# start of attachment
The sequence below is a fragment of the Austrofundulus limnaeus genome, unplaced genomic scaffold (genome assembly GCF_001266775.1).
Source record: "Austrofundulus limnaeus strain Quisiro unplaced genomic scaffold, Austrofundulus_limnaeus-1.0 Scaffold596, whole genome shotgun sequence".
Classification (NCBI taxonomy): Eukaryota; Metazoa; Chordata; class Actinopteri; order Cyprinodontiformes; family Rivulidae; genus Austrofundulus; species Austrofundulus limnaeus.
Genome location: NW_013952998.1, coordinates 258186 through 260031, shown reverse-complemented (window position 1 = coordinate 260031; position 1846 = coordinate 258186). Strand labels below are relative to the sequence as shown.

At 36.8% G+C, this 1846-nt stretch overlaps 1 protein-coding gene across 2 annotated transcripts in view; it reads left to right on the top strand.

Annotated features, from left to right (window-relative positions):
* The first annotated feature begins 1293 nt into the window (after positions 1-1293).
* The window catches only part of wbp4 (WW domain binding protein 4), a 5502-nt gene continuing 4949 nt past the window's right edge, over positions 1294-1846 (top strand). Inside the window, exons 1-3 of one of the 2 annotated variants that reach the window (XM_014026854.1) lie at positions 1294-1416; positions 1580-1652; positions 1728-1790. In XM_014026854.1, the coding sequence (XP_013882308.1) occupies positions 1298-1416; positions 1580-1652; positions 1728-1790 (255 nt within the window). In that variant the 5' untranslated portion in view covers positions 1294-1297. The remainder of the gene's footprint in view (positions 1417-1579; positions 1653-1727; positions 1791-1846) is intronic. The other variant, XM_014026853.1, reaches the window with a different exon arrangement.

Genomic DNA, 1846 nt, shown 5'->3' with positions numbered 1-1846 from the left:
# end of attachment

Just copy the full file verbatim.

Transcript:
The sequence below is a fragment of the Austrofundulus limnaeus genome, unplaced genomic scaffold (genome assembly GCF_001266775.1).
Source record: "Austrofundulus limnaeus strain Quisiro unplaced genomic scaffold, Austrofundulus_limnaeus-1.0 Scaffold596, whole genome shotgun sequence".
Classification (NCBI taxonomy): Eukaryota; Metazoa; Chordata; class Actinopteri; order Cyprinodontiformes; family Rivulidae; genus Austrofundulus; species Austrofundulus limnaeus.
Genome location: NW_013952998.1, coordinates 258186 through 260031, shown reverse-complemented (window position 1 = coordinate 260031; position 1846 = coordinate 258186). Strand labels below are relative to the sequence as shown.

At 36.8% G+C, this 1846-nt stretch overlaps 1 protein-coding gene across 2 annotated transcripts in view; it reads left to right on the top strand.

Annotated features, from left to right (window-relative positions):
* The first annotated feature begins 1293 nt into the window (after positions 1-1293).
* The window catches only part of wbp4 (WW domain binding protein 4), a 5502-nt gene continuing 4949 nt past the window's right edge, over positions 1294-1846 (top strand). Inside the window, exons 1-3 of one of the 2 annotated variants that reach the window (XM_014026854.1) lie at positions 1294-1416; positions 1580-1652; positions 1728-1790. In XM_014026854.1, the coding sequence (XP_013882308.1) occupies positions 1298-1416; positions 1580-1652; positions 1728-1790 (255 nt within the window). In that variant the 5' untranslated portion in view covers positions 1294-1297. The remainder of the gene's footprint in view (positions 1417-1579; positions 1653-1727; positions 1791-1846) is intronic. The other variant, XM_014026853.1, reaches the window with a different exon arrangement.

Genomic DNA, 1846 nt, shown 5'->3' with positions numbered 1-1846 from the left: